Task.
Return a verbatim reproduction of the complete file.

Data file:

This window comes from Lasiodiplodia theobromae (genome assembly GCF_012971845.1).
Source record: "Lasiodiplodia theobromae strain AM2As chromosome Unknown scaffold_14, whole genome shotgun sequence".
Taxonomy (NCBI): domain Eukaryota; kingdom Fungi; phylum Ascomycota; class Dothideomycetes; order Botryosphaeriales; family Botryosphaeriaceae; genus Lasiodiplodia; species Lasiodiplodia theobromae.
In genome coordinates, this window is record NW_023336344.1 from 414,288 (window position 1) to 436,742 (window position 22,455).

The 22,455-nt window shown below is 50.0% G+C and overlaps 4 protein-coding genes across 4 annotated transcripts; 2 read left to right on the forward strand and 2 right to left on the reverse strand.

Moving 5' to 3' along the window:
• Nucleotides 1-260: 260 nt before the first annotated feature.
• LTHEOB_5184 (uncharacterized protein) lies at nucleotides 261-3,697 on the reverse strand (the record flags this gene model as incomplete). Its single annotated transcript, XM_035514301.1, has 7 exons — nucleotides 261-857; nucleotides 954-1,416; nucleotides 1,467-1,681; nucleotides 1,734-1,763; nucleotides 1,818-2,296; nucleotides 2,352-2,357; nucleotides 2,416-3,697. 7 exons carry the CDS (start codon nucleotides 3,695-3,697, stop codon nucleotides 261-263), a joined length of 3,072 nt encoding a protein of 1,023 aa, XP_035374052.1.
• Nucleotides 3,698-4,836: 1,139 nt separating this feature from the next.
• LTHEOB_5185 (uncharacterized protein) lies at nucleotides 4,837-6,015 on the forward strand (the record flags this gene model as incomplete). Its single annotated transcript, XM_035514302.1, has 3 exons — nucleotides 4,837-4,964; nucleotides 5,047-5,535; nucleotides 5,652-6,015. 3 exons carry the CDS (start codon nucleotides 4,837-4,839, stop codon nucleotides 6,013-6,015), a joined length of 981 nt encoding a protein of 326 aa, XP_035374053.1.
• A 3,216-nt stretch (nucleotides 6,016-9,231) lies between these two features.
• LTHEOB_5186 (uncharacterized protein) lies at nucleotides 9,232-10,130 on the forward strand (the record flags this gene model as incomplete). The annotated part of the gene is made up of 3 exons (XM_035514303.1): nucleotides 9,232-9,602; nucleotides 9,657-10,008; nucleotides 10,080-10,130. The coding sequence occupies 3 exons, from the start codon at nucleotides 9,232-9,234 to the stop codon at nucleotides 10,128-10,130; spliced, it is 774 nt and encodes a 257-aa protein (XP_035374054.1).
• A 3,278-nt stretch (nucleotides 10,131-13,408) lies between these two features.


This window comes from Lasiodiplodia theobromae (genome assembly GCF_012971845.1).
Source record: "Lasiodiplodia theobromae strain AM2As chromosome Unknown scaffold_14, whole genome shotgun sequence".
Taxonomy (NCBI): domain Eukaryota; kingdom Fungi; phylum Ascomycota; class Dothideomycetes; order Botryosphaeriales; family Botryosphaeriaceae; genus Lasiodiplodia; species Lasiodiplodia theobromae.
In genome coordinates, this window is record NW_023336344.1 from 414,288 (window position 1) to 436,742 (window position 22,455).

The 22,455-nt window shown below is 50.0% G+C and overlaps 4 protein-coding genes across 4 annotated transcripts; 2 read left to right on the forward strand and 2 right to left on the reverse strand.

Moving 5' to 3' along the window:
• Nucleotides 1-260: 260 nt before the first annotated feature.
• LTHEOB_5184 (uncharacterized protein) lies at nucleotides 261-3,697 on the reverse strand (the record flags this gene model as incomplete). Its single annotated transcript, XM_035514301.1, has 7 exons — nucleotides 261-857; nucleotides 954-1,416; nucleotides 1,467-1,681; nucleotides 1,734-1,763; nucleotides 1,818-2,296; nucleotides 2,352-2,357; nucleotides 2,416-3,697. 7 exons carry the CDS (start codon nucleotides 3,695-3,697, stop codon nucleotides 261-263), a joined length of 3,072 nt encoding a protein of 1,023 aa, XP_035374052.1.
• Nucleotides 3,698-4,836: 1,139 nt separating this feature from the next.
• LTHEOB_5185 (uncharacterized protein) lies at nucleotides 4,837-6,015 on the forward strand (the record flags this gene model as incomplete). Its single annotated transcript, XM_035514302.1, has 3 exons — nucleotides 4,837-4,964; nucleotides 5,047-5,535; nucleotides 5,652-6,015. 3 exons carry the CDS (start codon nucleotides 4,837-4,839, stop codon nucleotides 6,013-6,015), a joined length of 981 nt encoding a protein of 326 aa, XP_035374053.1.
• A 3,216-nt stretch (nucleotides 6,016-9,231) lies between these two features.
• LTHEOB_5186 (uncharacterized protein) lies at nucleotides 9,232-10,130 on the forward strand (the record flags this gene model as incomplete). The annotated part of the gene is made up of 3 exons (XM_035514303.1): nucleotides 9,232-9,602; nucleotides 9,657-10,008; nucleotides 10,080-10,130. The coding sequence occupies 3 exons, from the start codon at nucleotides 9,232-9,234 to the stop codon at nucleotides 10,128-10,130; spliced, it is 774 nt and encodes a 257-aa protein (XP_035374054.1).
• A 3,278-nt stretch (nucleotides 10,131-13,408) lies between these two features.